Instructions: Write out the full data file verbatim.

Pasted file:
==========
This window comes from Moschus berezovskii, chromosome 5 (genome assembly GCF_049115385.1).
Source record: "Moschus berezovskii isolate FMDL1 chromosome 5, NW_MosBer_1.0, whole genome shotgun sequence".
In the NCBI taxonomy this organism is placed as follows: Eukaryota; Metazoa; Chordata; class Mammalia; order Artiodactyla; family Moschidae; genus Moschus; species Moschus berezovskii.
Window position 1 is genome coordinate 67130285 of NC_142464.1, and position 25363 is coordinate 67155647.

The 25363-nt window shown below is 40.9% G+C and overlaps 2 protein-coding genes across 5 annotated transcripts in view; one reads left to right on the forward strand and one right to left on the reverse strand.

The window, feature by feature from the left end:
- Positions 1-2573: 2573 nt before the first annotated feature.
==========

This window comes from Moschus berezovskii, chromosome 5 (genome assembly GCF_049115385.1).
Source record: "Moschus berezovskii isolate FMDL1 chromosome 5, NW_MosBer_1.0, whole genome shotgun sequence".
In the NCBI taxonomy this organism is placed as follows: Eukaryota; Metazoa; Chordata; class Mammalia; order Artiodactyla; family Moschidae; genus Moschus; species Moschus berezovskii.
Window position 1 is genome coordinate 67130285 of NC_142464.1, and position 25363 is coordinate 67155647.

The 25363-nt window shown below is 40.9% G+C and overlaps 2 protein-coding genes across 5 annotated transcripts in view; one reads left to right on the forward strand and one right to left on the reverse strand.

The window, feature by feature from the left end:
- Positions 1-2573: 2573 nt before the first annotated feature.